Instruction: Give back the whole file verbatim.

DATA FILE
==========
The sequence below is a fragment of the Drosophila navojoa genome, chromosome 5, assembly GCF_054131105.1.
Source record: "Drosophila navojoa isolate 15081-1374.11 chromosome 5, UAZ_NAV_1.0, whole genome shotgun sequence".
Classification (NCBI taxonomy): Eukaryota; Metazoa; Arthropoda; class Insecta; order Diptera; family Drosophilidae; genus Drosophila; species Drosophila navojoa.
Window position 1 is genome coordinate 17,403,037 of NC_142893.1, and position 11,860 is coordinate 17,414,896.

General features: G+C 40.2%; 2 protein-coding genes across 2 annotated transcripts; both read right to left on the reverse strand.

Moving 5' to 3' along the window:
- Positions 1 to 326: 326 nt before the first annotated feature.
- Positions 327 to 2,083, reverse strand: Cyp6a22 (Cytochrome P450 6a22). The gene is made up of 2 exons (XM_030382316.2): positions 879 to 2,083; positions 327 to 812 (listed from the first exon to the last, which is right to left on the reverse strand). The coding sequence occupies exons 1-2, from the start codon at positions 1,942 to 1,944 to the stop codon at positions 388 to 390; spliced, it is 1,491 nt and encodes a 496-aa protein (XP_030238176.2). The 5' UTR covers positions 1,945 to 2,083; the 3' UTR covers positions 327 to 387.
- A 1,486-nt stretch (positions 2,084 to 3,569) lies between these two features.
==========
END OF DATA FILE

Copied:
The sequence below is a fragment of the Drosophila navojoa genome, chromosome 5, assembly GCF_054131105.1.
Source record: "Drosophila navojoa isolate 15081-1374.11 chromosome 5, UAZ_NAV_1.0, whole genome shotgun sequence".
Classification (NCBI taxonomy): Eukaryota; Metazoa; Arthropoda; class Insecta; order Diptera; family Drosophilidae; genus Drosophila; species Drosophila navojoa.
Window position 1 is genome coordinate 17,403,037 of NC_142893.1, and position 11,860 is coordinate 17,414,896.

General features: G+C 40.2%; 2 protein-coding genes across 2 annotated transcripts; both read right to left on the reverse strand.

Moving 5' to 3' along the window:
- Positions 1 to 326: 326 nt before the first annotated feature.
- Positions 327 to 2,083, reverse strand: Cyp6a22 (Cytochrome P450 6a22). The gene is made up of 2 exons (XM_030382316.2): positions 879 to 2,083; positions 327 to 812 (listed from the first exon to the last, which is right to left on the reverse strand). The coding sequence occupies exons 1-2, from the start codon at positions 1,942 to 1,944 to the stop codon at positions 388 to 390; spliced, it is 1,491 nt and encodes a 496-aa protein (XP_030238176.2). The 5' UTR covers positions 1,945 to 2,083; the 3' UTR covers positions 327 to 387.
- A 1,486-nt stretch (positions 2,084 to 3,569) lies between these two features.